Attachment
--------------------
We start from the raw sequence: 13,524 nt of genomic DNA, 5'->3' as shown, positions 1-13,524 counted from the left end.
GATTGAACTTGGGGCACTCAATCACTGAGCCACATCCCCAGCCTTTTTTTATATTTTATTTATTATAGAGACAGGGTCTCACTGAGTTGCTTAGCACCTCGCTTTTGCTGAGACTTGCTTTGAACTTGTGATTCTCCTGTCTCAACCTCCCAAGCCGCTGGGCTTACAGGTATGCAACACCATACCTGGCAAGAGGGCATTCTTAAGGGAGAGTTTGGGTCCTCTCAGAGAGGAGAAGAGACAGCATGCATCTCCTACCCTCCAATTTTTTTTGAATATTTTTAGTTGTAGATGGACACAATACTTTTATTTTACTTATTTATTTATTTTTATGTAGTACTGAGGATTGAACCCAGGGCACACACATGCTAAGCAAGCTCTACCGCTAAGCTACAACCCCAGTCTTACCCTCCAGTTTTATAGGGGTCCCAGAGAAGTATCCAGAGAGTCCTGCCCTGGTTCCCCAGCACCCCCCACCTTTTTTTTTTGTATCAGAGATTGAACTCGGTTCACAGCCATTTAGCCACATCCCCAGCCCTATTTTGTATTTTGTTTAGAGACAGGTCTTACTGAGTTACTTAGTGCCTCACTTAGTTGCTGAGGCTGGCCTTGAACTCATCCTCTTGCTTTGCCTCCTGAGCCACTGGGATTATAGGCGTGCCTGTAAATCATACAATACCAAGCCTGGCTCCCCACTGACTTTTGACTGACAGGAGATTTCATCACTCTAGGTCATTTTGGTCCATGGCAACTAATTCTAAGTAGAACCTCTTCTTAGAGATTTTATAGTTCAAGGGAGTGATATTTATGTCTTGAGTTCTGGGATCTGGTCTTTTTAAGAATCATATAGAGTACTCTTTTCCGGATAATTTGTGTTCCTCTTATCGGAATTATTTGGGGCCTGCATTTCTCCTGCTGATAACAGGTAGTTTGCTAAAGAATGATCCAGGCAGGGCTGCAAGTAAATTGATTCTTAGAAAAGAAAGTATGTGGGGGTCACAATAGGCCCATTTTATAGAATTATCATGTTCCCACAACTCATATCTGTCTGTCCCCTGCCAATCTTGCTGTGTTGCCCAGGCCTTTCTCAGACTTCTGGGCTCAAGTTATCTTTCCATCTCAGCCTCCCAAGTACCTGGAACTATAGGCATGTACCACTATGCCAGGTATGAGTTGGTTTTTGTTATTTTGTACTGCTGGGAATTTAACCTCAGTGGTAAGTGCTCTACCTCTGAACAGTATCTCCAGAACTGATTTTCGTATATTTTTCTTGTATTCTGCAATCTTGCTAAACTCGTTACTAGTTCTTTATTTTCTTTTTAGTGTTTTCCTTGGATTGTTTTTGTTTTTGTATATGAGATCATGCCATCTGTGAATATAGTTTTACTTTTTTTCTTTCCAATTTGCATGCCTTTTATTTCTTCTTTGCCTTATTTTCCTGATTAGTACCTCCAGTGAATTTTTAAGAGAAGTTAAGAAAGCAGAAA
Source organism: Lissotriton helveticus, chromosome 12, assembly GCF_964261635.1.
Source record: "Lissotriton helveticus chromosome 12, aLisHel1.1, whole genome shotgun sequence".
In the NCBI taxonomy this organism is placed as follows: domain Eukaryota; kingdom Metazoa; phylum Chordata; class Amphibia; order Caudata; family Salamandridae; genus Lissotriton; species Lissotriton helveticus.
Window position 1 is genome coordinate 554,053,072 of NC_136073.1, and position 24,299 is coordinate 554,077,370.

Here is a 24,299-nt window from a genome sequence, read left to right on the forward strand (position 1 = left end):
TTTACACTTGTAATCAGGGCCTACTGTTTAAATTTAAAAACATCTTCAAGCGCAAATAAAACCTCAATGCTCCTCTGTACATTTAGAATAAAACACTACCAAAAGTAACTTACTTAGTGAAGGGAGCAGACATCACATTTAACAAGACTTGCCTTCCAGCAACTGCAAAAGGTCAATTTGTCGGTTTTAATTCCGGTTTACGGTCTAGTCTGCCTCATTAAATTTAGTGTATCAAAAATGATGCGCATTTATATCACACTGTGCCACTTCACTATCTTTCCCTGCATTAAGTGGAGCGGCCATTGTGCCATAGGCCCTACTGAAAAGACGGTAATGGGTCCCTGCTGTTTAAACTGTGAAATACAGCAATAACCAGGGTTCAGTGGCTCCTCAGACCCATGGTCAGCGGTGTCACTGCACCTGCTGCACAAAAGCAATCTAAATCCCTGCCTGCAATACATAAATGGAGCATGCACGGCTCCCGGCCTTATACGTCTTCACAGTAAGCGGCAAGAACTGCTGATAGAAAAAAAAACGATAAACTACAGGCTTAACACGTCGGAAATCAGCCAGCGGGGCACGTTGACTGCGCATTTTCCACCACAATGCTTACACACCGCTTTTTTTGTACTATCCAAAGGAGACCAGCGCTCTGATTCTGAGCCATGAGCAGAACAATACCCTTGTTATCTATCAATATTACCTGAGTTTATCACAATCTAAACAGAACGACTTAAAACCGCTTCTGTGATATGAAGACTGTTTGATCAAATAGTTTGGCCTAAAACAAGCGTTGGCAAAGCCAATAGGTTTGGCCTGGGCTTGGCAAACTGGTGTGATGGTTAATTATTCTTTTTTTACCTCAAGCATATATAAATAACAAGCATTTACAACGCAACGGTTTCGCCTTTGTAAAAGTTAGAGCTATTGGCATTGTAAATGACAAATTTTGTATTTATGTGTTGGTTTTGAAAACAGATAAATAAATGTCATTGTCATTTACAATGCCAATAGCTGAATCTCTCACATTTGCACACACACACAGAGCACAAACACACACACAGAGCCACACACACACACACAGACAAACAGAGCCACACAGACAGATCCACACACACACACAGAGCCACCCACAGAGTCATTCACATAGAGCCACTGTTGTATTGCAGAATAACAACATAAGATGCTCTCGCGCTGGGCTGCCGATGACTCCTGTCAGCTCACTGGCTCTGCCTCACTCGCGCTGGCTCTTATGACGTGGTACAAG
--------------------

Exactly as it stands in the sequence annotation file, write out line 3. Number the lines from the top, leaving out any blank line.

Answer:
Source organism: Lissotriton helveticus, chromosome 12, assembly GCF_964261635.1.